Eliza and Her Monsters
Source: Received from the publisher
Received from the publisher, for free, for review consideration. This does not affect my opinion of the book or the content of my review.
Publication Date: May 30, 2017
Published by HarperCollins
Cover image and synopsis from Goodreads:
In the real world, Eliza Mirk is shy, weird, and friendless. Online, she’s LadyConstellation, the anonymous creator of the wildly popular webcomic Monstrous Sea. Eliza can’t imagine enjoying the real world as much as she loves the online one, and she has no desire to try.
Then Wallace Warland, Monstrous Sea’s biggest fanfiction writer, transfers to her school. Wallace thinks Eliza is just another fan, and as he draws her out of her shell, she begins to wonder if a life offline might be worthwhile.
But when Eliza’s secret is accidentally shared with the world, everything she’s built—her story, her relationship with Wallace, and even her sanity—begins to fall apart.
I was drawn to this book as soon as I read the premise! It sounded so good and when I saw that it was recommended for fans of Rainbow Rowell’s Fangirl – which I loved – I knew I had to read it!
Eliza’s story was something I could relate to right away, not because I’m creative or anything, but because her anxiety was something I understood. Each of us have our own unique experiences, but there was so much of Eliza’s that felt familiar to me. And Wallace, too, was someone I could identify with in some ways. And as great as all that is, sometimes reading about someone’s anxiety that feels so accurate to me can momentarily plunge me into those feelings.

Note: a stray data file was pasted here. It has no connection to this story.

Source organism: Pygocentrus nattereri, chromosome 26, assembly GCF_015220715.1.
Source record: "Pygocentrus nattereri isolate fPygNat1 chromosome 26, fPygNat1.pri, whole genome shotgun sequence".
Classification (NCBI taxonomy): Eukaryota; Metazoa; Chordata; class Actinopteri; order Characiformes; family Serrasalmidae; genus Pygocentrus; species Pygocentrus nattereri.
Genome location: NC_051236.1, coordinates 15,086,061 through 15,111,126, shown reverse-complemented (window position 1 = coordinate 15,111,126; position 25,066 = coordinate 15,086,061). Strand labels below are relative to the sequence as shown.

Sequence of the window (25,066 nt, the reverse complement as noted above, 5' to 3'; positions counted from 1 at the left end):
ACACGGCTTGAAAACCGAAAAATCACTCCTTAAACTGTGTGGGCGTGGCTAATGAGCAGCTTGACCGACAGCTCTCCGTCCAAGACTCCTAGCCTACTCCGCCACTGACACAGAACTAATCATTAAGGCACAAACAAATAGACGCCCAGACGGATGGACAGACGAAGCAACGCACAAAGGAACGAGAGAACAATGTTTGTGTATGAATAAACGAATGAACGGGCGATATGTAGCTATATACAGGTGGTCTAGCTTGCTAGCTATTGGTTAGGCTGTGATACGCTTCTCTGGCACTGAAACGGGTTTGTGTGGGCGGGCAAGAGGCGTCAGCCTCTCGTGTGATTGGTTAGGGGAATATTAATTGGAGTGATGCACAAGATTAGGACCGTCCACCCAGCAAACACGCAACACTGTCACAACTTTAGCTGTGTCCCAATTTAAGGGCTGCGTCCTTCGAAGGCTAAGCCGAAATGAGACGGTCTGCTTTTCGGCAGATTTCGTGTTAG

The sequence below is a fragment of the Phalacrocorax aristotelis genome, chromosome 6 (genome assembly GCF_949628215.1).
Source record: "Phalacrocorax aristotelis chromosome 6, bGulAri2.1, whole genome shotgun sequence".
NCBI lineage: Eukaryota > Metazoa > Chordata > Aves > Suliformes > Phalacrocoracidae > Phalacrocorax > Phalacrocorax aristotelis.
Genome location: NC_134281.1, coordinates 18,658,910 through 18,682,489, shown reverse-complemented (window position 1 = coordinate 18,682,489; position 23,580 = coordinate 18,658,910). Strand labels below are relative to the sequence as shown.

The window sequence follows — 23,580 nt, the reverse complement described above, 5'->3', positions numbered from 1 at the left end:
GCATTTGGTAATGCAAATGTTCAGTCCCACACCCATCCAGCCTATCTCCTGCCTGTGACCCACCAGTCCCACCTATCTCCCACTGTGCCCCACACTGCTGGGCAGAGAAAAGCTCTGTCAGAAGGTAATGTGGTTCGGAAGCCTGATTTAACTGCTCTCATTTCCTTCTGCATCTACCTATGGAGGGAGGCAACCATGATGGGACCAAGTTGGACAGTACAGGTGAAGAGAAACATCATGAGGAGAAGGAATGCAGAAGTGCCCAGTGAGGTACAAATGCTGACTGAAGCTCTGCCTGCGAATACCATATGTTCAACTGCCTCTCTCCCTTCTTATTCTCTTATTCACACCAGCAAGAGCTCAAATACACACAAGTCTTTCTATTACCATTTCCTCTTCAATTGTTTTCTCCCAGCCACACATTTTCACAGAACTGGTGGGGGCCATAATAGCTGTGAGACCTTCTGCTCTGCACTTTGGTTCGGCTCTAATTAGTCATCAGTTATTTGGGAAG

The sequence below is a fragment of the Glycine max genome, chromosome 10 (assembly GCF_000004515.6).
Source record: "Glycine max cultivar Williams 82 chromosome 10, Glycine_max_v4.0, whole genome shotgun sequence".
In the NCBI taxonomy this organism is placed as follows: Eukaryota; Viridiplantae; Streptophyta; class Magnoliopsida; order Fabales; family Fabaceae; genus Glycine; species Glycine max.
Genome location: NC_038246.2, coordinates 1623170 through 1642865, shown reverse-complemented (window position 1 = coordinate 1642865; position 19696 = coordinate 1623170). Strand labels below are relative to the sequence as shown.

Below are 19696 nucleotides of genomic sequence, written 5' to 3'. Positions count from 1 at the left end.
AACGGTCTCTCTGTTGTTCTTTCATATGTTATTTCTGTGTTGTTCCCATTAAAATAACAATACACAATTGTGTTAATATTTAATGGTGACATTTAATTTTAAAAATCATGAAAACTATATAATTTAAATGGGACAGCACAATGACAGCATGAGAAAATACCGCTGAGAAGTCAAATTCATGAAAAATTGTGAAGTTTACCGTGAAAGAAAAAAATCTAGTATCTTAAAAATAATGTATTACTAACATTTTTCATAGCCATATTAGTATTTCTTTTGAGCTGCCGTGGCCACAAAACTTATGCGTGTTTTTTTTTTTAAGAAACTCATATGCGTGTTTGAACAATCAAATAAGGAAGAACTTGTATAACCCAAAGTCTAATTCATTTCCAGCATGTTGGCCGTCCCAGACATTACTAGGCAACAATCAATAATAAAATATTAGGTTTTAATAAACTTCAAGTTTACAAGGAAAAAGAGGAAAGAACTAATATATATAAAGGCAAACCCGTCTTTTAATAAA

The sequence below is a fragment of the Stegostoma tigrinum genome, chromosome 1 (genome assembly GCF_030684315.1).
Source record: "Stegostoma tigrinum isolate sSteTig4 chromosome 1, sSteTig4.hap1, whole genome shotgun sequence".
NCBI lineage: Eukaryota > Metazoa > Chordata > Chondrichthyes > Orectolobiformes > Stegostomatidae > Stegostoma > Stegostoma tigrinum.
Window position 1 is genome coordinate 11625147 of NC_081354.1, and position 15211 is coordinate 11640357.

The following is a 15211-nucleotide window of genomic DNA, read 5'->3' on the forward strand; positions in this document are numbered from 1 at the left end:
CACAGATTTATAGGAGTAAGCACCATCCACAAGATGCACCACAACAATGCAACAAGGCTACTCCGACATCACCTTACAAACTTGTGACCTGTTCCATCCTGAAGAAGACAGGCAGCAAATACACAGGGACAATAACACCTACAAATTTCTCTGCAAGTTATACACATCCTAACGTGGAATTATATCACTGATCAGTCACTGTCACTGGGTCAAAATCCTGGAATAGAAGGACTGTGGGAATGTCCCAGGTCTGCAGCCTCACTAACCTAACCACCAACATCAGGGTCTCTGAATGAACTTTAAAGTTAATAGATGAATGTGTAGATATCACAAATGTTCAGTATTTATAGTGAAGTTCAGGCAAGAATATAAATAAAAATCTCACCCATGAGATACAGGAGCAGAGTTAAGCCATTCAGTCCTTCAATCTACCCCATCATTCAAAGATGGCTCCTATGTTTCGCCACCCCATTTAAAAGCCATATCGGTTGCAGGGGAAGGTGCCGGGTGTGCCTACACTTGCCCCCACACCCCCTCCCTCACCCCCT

I also liked the way that fandom was such a big part of this book. Eliza created The Monstrous Sea so she wasn’t a fan, but she saw how its fans reacted to her work and how important it was to them. And she was a fan of other things, and as someone who is passionate about what I love (books, Supernatural) and who has, on more than one occasion, turned down a social invitation to stay in and read or watch my favourite show, I loved the way this book portrayed positive aspects of fandom. But it also showed how fandom pressure and expectations can affect creators.
I really liked so much of this book: the story, the characters, the romance…definitely recommended!